That’s because there are few controls over the digital ‘feed’ and the feed is warped by money and propaganda.

Fake news and misinformation is a part of that ecosystem: they represent the way in which power can now make use of technology and the media to undermine the very architecture of accountability.

In fact, this is a business model for some media now. As Nic put it so succinctly, “in a vacuum of trust and economic health – a new set of media complexes has risen up – hyper-partisan; dedicated to the service of power, rather than accountability, and dedicated to the reinforcement of its audience’s prejudices”.

Think Fox News, or, closer to home, ANN7 – or at the extreme end of the spectrum, Breitbart.

Anya Schiffrin, in her foreword to In the Service of Power: Media Capture and the Threat to Democracy, notes that the motives of media proprietors are likely to become more political in nature.

“In an age of declining profitability, when owning a media outlet is not as profitable as it once was, then who would want to own a media outlet? Only someone with a strong desire for political influence.”

In the same book, Mark Nelson writes: “As media capture spreads, especially in concert with authoritarianism, it is a menace that becomes progressively embedded within the political system, impervious to reform. Practiced and perfected by regimes like Russia and China, it is being copied and adopted all over the world… Studies on media capture have shown links to a broad range of negative impacts on society, from global security and stability to income inequality.”

Alternative-facts are an attempt to undermine fact based inquiry and judgment: it is an attack on rationalism itself; in that sense it is profoundly totalitarian.

Andries to du Toit captured some of what’s going on in an article titled Hyper-political anti-politics, in which he points out that, in some ways we in South Africa are ahead of the curve.

I quote:

It is in fact arguable that already from 2008 onwards many of the features of the Zuma presidency foreshadowed some of the distinctive features of present day politics in the global north. Far from Zuma being a South African Donald Trump it may be that Trump is the American Jacob Zuma. Or to put it more seriously, the possibility exists that some of the phenomena connected to the emergence of authoritarian populism and ‘post truth politics’ may represent instances of distinctively new forms of late capitalist governmentality … The result is, paradoxically, that the neoliberal ‘anti-politics machine’ is being displaced by a new kind of hyper-political anti-politics defined by the primacy of the public sphere and the hollowing out of policy content from political discourse.Thus Trump, instead of putting forward a coherent far-right political programme for implementation by government, seems to be in the process of subverting government as such, and replacing it by a kind of perpetual political theatre.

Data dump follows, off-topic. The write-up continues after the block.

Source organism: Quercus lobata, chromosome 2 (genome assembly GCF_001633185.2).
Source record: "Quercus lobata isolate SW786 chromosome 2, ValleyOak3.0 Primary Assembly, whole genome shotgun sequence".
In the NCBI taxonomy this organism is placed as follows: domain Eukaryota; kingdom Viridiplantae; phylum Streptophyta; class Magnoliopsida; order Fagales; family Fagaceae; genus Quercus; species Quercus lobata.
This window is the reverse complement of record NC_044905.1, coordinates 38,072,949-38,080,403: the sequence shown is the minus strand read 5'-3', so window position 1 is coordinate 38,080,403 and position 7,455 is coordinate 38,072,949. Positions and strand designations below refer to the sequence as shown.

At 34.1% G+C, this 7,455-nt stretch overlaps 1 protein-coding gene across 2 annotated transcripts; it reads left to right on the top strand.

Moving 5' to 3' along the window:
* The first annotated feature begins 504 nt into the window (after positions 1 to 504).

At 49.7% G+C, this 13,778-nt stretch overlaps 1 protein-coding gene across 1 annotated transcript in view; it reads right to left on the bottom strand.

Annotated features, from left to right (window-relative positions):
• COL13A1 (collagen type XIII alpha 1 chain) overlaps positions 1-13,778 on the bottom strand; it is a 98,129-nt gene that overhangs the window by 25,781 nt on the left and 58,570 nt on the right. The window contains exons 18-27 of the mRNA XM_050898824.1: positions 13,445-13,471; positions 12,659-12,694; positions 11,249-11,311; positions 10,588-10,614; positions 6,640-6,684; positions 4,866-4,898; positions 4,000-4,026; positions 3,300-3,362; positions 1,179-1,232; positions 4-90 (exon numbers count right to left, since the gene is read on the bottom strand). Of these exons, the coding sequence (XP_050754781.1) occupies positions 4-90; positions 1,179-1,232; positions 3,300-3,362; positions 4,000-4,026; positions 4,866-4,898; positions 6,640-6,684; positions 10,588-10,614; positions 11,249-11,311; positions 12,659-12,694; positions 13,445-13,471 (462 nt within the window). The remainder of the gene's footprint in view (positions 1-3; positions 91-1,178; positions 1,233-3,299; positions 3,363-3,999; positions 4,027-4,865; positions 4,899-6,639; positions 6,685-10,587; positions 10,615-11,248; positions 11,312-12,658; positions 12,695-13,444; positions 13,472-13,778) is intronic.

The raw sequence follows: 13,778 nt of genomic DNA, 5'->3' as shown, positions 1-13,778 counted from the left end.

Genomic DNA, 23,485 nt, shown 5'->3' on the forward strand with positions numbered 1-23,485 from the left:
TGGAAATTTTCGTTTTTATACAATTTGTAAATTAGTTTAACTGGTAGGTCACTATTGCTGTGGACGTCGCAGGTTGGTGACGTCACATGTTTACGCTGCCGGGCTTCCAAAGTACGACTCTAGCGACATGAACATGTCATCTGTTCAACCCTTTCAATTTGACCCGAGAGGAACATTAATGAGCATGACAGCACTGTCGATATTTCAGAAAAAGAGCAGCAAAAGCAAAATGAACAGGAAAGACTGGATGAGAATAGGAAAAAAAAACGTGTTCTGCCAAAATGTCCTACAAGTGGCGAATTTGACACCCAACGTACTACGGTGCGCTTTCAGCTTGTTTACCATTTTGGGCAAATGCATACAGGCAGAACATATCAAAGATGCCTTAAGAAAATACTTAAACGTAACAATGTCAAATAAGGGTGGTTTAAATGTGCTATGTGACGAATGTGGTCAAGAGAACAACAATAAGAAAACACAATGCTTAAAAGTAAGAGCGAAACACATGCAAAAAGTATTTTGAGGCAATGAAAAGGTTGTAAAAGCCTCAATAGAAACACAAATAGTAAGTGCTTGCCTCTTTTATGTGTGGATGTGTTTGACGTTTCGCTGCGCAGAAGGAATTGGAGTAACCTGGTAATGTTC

In fact long before Jacob Zuma and Trump, we had Robert Mugabe. Without even the benefit of 21st century communications technology, the Mugabe regime has long perfected the art of disconnecting the country’s politics from any sort of factual or reality-based reference point at all.

I was always struck, in the years when “quiet diplomacy” was still a thing, how impressive Zanu PF politicians and diplomats were in interviews about the dire situation in the country. Urbane and well-educated, they had mastered the knack of letting go of any need to genuflect before facts. They had their own facts, alternative facts, that fit together very nicely, thank you.

Now, globally, to the extent that our reality is so much more mediated by the digital experience, that process is much easier – and surveillance is the other side of that coin.

The ubiquitous smart phone and the dominance of our connectedness via social media means that surveillance of whole populations is now within reach.

What recent events, such as the election of Donald Trump have shown us, is that this technology can now be manipulated to achieve social and political outcomes – the technology makes the manipulation of populations possible in ways that undermine our basic understanding of the authenticity of the popular will, of democracy itself.

The scary thing is that propaganda works: research shows that repeated exposure to false information can propel people to believe that is it true.

Fake news also often plays to people’s emotional responses: the stories tend to try to solicit fear, anger or outrage. Technology can now automate this process, as we saw with Trump’s army of Twitter ‘bots’ during the US election.

One purpose is to create a “bandwagon effect” to create an illusion of massive online political traction, which then gains real traction amongst voters who want to join the herd.

We have our own example right here, where the so-called Gupta trolls – though the links to the Gupta family are not proven – have succeeded in embedding a white monopoly capital discourse – as an alternative narrative to the “state capture” narrative that has been used to frame the Gupta story.

Unfortunately, we are only at the beginning of this revolution. Bots are currently quite easy to spot, but advances in Artificial Intelligence will change that.

Technology is also going to make it easier to produce fake news that looks real: you can already use a programme to make you appear and sound like Donald Trump – or Kim Jong Un – for that matter.

The precise targeting of commercial and political speech at individual consumers, based on a sophisticated and automated analysis of their online personalities, is already reality – and is only going to get more sophisticated and intrusive if we continue on the current laissez faire trajectory.

I have laboured over this dismal picture, because, to the extent possible, I want to sound a loud alarm.

This is not a drill.

We are fooling ourselves if we don’t recognise this as a ‘systemic’ threat that must force us to rethink the boundaries of free speech and media – which is not commercially ‘free’ at all.

In the US, there are a number of factors that have retarded the US media’s engagement with this reality.